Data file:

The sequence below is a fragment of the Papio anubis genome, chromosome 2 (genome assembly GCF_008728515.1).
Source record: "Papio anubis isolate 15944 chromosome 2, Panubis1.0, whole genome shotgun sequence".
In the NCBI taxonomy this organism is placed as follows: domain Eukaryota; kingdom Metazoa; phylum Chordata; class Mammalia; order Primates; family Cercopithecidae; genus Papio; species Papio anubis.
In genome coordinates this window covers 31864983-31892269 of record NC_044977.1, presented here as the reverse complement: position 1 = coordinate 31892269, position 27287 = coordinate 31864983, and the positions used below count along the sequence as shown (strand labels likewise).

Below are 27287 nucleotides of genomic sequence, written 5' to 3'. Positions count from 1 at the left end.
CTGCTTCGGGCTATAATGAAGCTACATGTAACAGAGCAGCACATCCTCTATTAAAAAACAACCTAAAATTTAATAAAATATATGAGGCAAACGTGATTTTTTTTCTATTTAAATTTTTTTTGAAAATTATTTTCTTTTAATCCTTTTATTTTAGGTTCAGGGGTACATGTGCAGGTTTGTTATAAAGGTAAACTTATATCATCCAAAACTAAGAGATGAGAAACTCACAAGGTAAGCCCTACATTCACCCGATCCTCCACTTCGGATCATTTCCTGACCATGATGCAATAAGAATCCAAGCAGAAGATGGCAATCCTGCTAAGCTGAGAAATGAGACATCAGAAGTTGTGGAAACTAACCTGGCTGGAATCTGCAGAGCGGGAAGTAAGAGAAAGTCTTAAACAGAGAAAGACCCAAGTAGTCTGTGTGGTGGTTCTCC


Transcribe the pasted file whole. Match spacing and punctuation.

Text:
The sequence below is a fragment of the Papio anubis genome, chromosome 2 (genome assembly GCF_008728515.1).
Source record: "Papio anubis isolate 15944 chromosome 2, Panubis1.0, whole genome shotgun sequence".
In the NCBI taxonomy this organism is placed as follows: domain Eukaryota; kingdom Metazoa; phylum Chordata; class Mammalia; order Primates; family Cercopithecidae; genus Papio; species Papio anubis.
In genome coordinates this window covers 31864983-31892269 of record NC_044977.1, presented here as the reverse complement: position 1 = coordinate 31892269, position 27287 = coordinate 31864983, and the positions used below count along the sequence as shown (strand labels likewise).

Below are 27287 nucleotides of genomic sequence, written 5' to 3'. Positions count from 1 at the left end.
CTGCTTCGGGCTATAATGAAGCTACATGTAACAGAGCAGCACATCCTCTATTAAAAAACAACCTAAAATTTAATAAAATATATGAGGCAAACGTGATTTTTTTTCTATTTAAATTTTTTTTGAAAATTATTTTCTTTTAATCCTTTTATTTTAGGTTCAGGGGTACATGTGCAGGTTTGTTATAAAGGTAAACTTATATCATCCAAAACTAAGAGATGAGAAACTCACAAGGTAAGCCCTACATTCACCCGATCCTCCACTTCGGATCATTTCCTGACCATGATGCAATAAGAATCCAAGCAGAAGATGGCAATCCTGCTAAGCTGAGAAATGAGACATCAGAAGTTGTGGAAACTAACCTGGCTGGAATCTGCAGAGCGGGAAGTAAGAGAAAGTCTTAAACAGAGAAAGACCCAAGTAGTCTGTGTGGTGGTTCTCC